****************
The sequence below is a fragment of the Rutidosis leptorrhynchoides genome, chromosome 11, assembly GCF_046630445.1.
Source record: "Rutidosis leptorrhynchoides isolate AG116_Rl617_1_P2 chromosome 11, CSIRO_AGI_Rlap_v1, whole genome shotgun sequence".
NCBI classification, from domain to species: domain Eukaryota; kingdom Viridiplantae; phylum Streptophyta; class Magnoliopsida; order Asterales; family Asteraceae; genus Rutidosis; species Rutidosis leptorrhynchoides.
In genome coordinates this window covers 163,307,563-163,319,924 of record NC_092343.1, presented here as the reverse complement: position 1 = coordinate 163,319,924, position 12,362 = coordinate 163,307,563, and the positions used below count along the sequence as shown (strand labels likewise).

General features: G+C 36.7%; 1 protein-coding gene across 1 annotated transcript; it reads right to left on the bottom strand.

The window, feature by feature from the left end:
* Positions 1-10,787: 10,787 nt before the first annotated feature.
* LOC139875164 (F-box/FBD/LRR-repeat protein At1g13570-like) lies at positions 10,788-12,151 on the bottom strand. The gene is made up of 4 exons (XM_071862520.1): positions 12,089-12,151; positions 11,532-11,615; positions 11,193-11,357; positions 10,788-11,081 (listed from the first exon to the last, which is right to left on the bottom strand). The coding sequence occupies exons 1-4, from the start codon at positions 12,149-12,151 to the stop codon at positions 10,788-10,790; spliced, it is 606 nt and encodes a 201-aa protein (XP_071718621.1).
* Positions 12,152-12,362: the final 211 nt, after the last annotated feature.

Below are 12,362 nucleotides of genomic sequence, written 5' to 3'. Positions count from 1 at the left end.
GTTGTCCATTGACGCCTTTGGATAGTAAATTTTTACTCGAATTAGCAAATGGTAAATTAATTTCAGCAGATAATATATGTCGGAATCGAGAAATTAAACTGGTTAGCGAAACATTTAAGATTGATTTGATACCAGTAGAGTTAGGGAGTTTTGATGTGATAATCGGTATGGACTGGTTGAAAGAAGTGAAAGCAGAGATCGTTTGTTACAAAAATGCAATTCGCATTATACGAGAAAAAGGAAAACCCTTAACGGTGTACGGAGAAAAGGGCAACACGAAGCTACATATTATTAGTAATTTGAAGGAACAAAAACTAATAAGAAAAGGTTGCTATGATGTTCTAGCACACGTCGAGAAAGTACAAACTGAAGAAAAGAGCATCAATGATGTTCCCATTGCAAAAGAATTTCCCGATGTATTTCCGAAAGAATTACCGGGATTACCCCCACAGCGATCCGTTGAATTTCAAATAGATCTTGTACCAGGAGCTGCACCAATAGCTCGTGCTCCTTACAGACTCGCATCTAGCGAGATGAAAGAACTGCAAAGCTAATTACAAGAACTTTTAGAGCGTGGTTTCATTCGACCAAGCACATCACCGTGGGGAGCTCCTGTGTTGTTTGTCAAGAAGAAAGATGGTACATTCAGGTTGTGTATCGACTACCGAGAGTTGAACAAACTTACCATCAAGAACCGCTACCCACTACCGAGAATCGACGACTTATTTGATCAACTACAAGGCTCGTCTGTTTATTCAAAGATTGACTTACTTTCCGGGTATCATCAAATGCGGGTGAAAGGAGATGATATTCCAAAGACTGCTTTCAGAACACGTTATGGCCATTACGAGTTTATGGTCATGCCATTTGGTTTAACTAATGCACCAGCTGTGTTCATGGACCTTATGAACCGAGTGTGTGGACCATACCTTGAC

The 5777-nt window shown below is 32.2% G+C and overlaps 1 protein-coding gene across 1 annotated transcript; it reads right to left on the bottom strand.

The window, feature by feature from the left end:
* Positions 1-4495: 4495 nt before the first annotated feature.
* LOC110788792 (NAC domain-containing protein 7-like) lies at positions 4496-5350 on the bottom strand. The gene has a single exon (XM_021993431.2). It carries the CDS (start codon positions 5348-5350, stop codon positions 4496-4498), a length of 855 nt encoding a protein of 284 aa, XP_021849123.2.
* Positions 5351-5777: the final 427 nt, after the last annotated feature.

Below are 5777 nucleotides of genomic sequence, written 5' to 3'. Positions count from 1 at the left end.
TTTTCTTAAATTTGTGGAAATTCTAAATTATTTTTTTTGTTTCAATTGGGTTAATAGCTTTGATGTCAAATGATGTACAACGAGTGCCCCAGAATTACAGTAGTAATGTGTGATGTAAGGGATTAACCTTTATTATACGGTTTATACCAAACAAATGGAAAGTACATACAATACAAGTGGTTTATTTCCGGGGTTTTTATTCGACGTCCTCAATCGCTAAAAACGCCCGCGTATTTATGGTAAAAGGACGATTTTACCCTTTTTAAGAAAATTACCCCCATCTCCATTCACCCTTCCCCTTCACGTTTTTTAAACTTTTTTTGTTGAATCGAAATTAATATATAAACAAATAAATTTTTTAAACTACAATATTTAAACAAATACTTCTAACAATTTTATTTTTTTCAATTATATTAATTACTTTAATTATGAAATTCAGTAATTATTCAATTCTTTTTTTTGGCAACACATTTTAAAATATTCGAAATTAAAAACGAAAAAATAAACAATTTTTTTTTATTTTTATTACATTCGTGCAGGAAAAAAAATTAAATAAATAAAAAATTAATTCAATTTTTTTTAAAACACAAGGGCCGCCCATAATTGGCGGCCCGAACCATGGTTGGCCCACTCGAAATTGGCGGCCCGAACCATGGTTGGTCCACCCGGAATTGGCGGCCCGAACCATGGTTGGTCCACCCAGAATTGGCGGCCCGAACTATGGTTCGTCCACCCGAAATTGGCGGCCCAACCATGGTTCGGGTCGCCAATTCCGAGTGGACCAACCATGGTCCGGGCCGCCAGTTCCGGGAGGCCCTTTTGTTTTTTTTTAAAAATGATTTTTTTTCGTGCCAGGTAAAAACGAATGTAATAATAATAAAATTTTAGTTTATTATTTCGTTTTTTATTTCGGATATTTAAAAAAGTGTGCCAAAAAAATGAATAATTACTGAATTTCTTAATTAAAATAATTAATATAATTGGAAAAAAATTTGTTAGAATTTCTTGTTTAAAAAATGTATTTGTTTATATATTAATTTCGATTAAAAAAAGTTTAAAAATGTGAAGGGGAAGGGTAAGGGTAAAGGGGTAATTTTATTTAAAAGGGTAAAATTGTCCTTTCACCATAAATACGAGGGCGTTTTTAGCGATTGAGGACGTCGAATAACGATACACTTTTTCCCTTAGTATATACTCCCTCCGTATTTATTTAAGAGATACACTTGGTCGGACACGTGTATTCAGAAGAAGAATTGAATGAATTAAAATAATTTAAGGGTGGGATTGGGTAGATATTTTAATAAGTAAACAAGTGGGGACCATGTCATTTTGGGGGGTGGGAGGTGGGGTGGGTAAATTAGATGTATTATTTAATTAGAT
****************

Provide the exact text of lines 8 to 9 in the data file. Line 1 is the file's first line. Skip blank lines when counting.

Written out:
* LOC139875164 (F-box/FBD/LRR-repeat protein At1g13570-like) lies at positions 10,788-12,151 on the bottom strand. The gene is made up of 4 exons (XM_071862520.1): positions 12,089-12,151; positions 11,532-11,615; positions 11,193-11,357; positions 10,788-11,081 (listed from the first exon to the last, which is right to left on the bottom strand). The coding sequence occupies exons 1-4, from the start codon at positions 12,149-12,151 to the stop codon at positions 10,788-10,790; spliced, it is 606 nt and encodes a 201-aa protein (XP_071718621.1).
* Positions 12,152-12,362: the final 211 nt, after the last annotated feature.